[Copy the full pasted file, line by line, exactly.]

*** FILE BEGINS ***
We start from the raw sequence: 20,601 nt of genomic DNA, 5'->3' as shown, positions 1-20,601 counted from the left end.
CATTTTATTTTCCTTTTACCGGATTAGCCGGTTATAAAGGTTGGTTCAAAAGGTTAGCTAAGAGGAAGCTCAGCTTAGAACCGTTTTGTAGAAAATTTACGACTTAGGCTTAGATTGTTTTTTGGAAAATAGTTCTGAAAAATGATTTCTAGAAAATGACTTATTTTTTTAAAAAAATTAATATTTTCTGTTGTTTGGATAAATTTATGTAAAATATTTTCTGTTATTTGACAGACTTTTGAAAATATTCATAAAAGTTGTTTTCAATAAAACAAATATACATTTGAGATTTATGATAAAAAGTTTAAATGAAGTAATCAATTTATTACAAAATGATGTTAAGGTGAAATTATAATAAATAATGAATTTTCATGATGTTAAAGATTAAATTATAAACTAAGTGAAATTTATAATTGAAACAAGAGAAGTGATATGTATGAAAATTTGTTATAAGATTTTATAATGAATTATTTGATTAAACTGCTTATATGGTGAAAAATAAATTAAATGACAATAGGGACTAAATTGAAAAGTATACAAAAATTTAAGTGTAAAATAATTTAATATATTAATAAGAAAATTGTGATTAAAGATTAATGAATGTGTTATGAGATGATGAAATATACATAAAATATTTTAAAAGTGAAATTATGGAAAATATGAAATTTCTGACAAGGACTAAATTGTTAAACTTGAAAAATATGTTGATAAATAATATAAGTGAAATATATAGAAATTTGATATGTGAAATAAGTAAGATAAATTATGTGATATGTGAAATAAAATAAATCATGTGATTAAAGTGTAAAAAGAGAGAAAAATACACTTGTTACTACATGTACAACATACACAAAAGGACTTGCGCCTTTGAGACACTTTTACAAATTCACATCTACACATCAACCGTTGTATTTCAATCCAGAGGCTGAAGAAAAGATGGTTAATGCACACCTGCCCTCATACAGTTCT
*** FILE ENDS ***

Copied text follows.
We start from the raw sequence: 20,601 nt of genomic DNA, 5'->3' as shown, positions 1-20,601 counted from the left end.
CATTTTATTTTCCTTTTACCGGATTAGCCGGTTATAAAGGTTGGTTCAAAAGGTTAGCTAAGAGGAAGCTCAGCTTAGAACCGTTTTGTAGAAAATTTACGACTTAGGCTTAGATTGTTTTTTGGAAAATAGTTCTGAAAAATGATTTCTAGAAAATGACTTATTTTTTTAAAAAAATTAATATTTTCTGTTGTTTGGATAAATTTATGTAAAATATTTTCTGTTATTTGACAGACTTTTGAAAATATTCATAAAAGTTGTTTTCAATAAAACAAATATACATTTGAGATTTATGATAAAAAGTTTAAATGAAGTAATCAATTTATTACAAAATGATGTTAAGGTGAAATTATAATAAATAATGAATTTTCATGATGTTAAAGATTAAATTATAAACTAAGTGAAATTTATAATTGAAACAAGAGAAGTGATATGTATGAAAATTTGTTATAAGATTTTATAATGAATTATTTGATTAAACTGCTTATATGGTGAAAAATAAATTAAATGACAATAGGGACTAAATTGAAAAGTATACAAAAATTTAAGTGTAAAATAATTTAATATATTAATAAGAAAATTGTGATTAAAGATTAATGAATGTGTTATGAGATGATGAAATATACATAAAATATTTTAAAAGTGAAATTATGGAAAATATGAAATTTCTGACAAGGACTAAATTGTTAAACTTGAAAAATATGTTGATAAATAATATAAGTGAAATATATAGAAATTTGATATGTGAAATAAGTAAGATAAATTATGTGATATGTGAAATAAAATAAATCATGTGATTAAAGTGTAAAAAGAGAGAAAAATACACTTGTTACTACATGTACAACATACACAAAAGGACTTGCGCCTTTGAGACACTTTTACAAATTCACATCTACACATCAACCGTTGTATTTCAATCCAGAGGCTGAAGAAAAGATGGTTAATGCACACCTGCCCTCATACAGTTCT